Tetanus in Dogs: Symptoms and Treatment
Native Pet provides complete guidance regarding how to detect and treat tetanus in dogs before it’s too late for the poor pup. Visit the link to know how dog owners can take preventative measures and reduce their dog’s chances of catching a tetanus infection. They also warn against ignoring common lockjaw symptoms, which are as follows:
- Lockjaw induces noticeable reduction in barking, tongue waggling, licking or any other movement that requires moving the jaw
- Noticeable reduction in neck movement, leg movement and movement in general
- The lack of movement all around should also be accompanied by a growing stiffness along the neck joint, the leg joints, and of course, the jaws
- In advanced conditions, your dog may remain standing or lie down with completely stretched out and stiff legs without movement or sound
- Stiffness contrasted by irregular, sudden, and increasingly violent muscle spasms
- Stiff, pointed ears
- Fever, seizures, uncontrolled drooling from clenched jaws, facial swelling, drooping facial expression, gradually worsening breathing trouble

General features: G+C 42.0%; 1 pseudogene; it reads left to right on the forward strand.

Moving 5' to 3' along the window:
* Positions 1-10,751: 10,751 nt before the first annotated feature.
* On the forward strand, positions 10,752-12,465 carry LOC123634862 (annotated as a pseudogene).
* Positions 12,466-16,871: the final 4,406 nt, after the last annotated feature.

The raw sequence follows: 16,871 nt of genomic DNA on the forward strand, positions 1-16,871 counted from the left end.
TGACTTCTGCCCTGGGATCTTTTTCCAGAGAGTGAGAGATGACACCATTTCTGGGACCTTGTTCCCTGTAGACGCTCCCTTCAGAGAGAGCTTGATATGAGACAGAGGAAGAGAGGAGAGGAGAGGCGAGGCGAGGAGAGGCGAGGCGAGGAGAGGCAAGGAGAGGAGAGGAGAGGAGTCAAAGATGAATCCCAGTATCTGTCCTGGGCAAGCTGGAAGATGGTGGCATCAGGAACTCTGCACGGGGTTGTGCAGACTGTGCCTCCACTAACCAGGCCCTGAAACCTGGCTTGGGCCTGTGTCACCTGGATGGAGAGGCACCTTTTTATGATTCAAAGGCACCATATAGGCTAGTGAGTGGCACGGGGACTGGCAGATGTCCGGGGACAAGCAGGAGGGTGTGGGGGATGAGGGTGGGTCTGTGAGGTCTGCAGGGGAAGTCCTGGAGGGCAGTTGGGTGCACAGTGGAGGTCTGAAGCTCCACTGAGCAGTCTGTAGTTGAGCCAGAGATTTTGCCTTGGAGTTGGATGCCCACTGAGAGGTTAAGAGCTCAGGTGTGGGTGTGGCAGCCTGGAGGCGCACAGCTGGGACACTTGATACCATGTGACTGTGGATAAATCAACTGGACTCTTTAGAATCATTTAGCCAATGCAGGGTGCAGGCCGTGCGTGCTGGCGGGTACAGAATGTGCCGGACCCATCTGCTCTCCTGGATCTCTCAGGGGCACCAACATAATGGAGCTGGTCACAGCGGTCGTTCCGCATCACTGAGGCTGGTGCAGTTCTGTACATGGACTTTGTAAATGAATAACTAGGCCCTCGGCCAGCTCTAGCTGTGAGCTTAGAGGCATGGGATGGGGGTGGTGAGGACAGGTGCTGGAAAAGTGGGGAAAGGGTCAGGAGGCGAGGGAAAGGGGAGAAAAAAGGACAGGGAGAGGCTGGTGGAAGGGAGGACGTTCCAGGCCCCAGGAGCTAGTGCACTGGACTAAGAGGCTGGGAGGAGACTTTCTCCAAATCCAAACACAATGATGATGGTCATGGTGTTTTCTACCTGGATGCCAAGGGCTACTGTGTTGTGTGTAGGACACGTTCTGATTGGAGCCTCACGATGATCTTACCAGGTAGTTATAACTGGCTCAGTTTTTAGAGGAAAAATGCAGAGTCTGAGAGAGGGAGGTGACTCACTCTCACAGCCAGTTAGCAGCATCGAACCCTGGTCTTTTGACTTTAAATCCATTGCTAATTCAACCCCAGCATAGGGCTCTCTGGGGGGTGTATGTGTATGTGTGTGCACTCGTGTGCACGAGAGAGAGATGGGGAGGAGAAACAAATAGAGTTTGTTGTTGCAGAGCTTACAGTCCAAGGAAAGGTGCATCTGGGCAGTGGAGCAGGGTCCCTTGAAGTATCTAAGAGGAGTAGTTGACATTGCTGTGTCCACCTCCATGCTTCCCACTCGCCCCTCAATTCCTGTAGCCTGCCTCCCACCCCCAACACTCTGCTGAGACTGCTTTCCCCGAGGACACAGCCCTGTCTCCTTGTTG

- Constipation, inability to eat/drink, loss of appetite, low whimpering
In the final stages of the disease, tetanus in dogs may lead to complete paralysis, total respiratory failure, and death. Do pay a visit to Native Pet and go through their comprehensive guide on detecting, treating, and preventing tetanus in dogs. It can help both you and your dog avoid a lot of pain. In case your dog is already showing one or more of these symptoms, contact an emergency veterinarian service immediately.
Alabama Rot Dog Disease: Definition and Symptoms
Alabama rot dog disease, aka cutaneous and renal glomerular vasculopathy (CRGV) is another of the rare, but not unlikely threats that can endanger your dog’s life. There are several aspects of Alabama rot that make it one of the most dreaded among all rare canine diseases. To begin with, the authorities did not carry out the necessary research back when it was first seen among greyhounds in Alabama during the 80s. Now that the instances of Alabama rot have started to become comparatively less rare, and it seems to have spread to Europe as well, there is little to no research data available regarding what causes CRGV and how it can be stopped.